20. 20. East Malaysia - Sarawak • Sarawak Laksa - The Sarawak Laksa is essentially vermicelli rice noodles (bee hoon), cooked in a shrimp-based broth that is made to thicken with coconut milk. This dish is served with generous amounts of crunchy bean sprouts, a few boiled prawns and garnished with shredded chicken and slivers of egg omelette. For added spice, there's the thick sambal paste at the side or you can squeeze some lime juice (limau kasturi) into your dish as well. • Kolo Mee - This light yellow egg noodle consists of lard, char siew (barbecued pork) sauce and black vinegar. A common enough dish found in Sarawak. • Kompia - Guang Bing (Kom Pia) initially served as dry food for Chinese hero Ji Guang's soldiers to carry during the anti-Japanese occupation war in China. Ji Guang is credited with creating this popular Foochow food. While resembling the French bread in taste, the Guang Bing also has a little extra in the form of sesame seeds sprinkled generously on top of the bread. • Umai - The umai is traditionally a standard lunch meal for the Melanau fisherman. Thin slivers of raw fresh fish, usually iced but not frozen, combined with thinly sliced onions, chili, salt and juice from sour fruits like lime or assam go into preparing this dish. The dish is usually accompanied by a bowl of toasted sago pearls and is so simple that fishermen prepare it easily on their boats. copyright by Chef Federico Michieletto
  21. 21. Sarawak Food copyright by Chef Federico Michieletto
  22. 22. Food Consumer Behaviour • Consumers' decision-making processes can be different according to different cultural backgrounds. Some of the most important components of culture include consumption habits of food and patterns of consumption, which make a significant contribution to decisions consumers make concerning food consumption. • An individual’s cultural background shapes what he or she eats, the manner in which the food is consumed, when it is appropriate to eat, and the significance of the food being. Thus, behavioral patterns in ethnic restaurants comprise an important area of study for those interested in conducting research in the field of consumer behavior. • There is not only a great variety in people’s food consumption, but an infinite amount of variety. The reasons that consumers choose to eat at a particular restaurant are many, and determined by individual consumer’s preferences, tastes, and perspectives. copyright by Chef Federico Michieletto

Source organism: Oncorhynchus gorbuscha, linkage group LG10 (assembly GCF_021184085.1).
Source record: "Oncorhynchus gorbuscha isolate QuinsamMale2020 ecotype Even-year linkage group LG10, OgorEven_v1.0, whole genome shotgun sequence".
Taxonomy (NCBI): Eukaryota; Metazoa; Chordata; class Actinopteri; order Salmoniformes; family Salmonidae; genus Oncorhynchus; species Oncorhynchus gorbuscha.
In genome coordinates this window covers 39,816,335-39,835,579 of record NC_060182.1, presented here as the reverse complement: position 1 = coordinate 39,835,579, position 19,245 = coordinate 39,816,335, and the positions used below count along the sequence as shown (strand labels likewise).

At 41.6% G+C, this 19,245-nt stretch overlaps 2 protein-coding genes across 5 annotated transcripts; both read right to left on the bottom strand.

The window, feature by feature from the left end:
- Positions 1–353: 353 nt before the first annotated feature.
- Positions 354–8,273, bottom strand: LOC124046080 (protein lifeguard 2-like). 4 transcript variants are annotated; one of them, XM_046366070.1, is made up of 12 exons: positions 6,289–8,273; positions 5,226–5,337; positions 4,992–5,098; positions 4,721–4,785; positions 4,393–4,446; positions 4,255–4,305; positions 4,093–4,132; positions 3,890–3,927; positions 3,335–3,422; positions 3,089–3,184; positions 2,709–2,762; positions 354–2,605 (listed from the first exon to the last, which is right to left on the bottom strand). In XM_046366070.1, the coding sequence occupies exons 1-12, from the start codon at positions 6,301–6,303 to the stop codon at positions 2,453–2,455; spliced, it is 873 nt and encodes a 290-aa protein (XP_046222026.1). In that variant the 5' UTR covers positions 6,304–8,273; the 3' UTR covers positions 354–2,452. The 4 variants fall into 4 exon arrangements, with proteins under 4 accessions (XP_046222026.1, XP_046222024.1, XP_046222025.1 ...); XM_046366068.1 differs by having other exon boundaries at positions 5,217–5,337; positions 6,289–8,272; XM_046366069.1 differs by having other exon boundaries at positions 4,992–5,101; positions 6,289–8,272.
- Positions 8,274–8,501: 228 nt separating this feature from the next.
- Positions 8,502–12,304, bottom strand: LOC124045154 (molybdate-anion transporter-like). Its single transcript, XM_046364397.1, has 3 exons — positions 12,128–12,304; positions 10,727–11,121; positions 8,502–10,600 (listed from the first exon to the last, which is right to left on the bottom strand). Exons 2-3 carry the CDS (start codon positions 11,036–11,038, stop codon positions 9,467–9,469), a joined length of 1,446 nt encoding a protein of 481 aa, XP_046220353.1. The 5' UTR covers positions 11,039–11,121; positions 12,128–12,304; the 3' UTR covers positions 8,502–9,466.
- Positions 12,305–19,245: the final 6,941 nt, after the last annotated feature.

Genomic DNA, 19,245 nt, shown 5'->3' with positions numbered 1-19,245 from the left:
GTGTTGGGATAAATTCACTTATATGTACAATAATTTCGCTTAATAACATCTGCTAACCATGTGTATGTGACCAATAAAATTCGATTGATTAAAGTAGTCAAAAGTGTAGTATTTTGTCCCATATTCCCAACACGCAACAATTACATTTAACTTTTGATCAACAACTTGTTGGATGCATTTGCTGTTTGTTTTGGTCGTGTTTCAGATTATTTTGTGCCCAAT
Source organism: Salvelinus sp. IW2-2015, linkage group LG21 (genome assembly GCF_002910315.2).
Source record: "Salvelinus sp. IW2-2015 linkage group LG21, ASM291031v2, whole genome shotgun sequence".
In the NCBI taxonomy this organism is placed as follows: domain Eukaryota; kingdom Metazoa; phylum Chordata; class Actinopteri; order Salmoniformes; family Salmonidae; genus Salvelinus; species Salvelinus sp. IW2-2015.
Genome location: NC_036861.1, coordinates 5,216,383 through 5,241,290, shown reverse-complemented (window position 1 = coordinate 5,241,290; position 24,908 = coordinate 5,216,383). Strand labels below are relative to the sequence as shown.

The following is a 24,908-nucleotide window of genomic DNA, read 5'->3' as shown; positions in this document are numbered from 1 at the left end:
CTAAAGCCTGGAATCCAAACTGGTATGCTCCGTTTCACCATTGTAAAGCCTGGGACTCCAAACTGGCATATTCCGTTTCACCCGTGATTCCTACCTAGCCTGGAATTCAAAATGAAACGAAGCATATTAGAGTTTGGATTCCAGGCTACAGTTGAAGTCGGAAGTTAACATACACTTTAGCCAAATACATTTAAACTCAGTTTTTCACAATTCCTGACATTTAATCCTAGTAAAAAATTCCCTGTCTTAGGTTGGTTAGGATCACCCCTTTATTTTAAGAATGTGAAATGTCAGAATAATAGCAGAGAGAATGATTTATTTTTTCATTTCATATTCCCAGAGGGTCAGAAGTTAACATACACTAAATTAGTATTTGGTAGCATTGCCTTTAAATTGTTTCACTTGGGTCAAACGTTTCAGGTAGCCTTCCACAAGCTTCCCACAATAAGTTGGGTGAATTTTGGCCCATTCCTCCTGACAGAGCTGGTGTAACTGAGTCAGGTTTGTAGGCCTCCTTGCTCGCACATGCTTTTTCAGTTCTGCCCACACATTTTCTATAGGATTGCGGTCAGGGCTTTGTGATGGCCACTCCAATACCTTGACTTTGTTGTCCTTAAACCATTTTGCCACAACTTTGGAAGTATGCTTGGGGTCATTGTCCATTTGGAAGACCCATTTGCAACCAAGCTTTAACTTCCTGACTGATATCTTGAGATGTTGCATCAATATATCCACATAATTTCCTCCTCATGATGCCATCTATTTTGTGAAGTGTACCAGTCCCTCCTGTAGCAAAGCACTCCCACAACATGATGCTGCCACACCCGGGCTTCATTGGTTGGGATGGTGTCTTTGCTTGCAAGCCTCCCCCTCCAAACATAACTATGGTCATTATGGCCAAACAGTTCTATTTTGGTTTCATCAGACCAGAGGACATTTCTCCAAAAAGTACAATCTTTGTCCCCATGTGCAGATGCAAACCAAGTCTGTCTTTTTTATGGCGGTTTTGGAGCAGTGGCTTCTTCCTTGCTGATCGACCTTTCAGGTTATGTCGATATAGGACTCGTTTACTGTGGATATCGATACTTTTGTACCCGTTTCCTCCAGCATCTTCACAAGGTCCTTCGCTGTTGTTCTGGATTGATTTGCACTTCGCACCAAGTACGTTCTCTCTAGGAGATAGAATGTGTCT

23. 23. Food Consumer Behaviour Top 3 things liked most by consumers: Food quality, service, and pleasant atmosphere/ environment copyright by Chef Federico Michieletto
  24. 24. Food Consumer Behaviour Top 3 things disliked most by consumers: lack of variety, boisterous (noisy) customers, and dirty restrooms copyright by Chef Federico Michieletto
  25. 25. Food Consumer Behaviours - Studies • There is a growing demand for food away from home because of higher incomes, changes in consumption patterns, changes in household composition, and the time pressures created by dual-working families. • Male mostly search for the high quality of food and the large quantity of food, female searches for culture based food. • Customers towards Chinese food cultural knowledge and awareness are related to their ages, the older and the more educated ones are the more knowledgeable, the more education one has the more knowledgeable. • Customers’ ethnicity would play an important role in terms of cultural awareness and knowledge. copyright by Chef Federico Michieletto
  26. 26. Customer satisfaction • Customer satisfaction is to measure how products and services supplied by a company meet or surpass customer expectation. • Customer satisfaction ratings can have powerful effects. They focus employees on the importance of fulfilling customers' expectations. • When a brand has loyal customers, it gains positive word-of- mouth marketing, which is both free and highly effective. copyright by Chef Federico Michieletto
  27. 27. Customer Satisfaction • Current research shows that the most common factors affecting restaurant guests while making this decision are: food quality, service quality and overall restaurant environment. • It is a 2 x 2 x 3 experiment: 2 types of restaurants (full-service and quick service), 2 levels of performance (high and low) and 3 major attributes (food quality, service and ambience). • All restaurant attributes are equally important in consumer decision making. copyright by Chef Federico Michieletto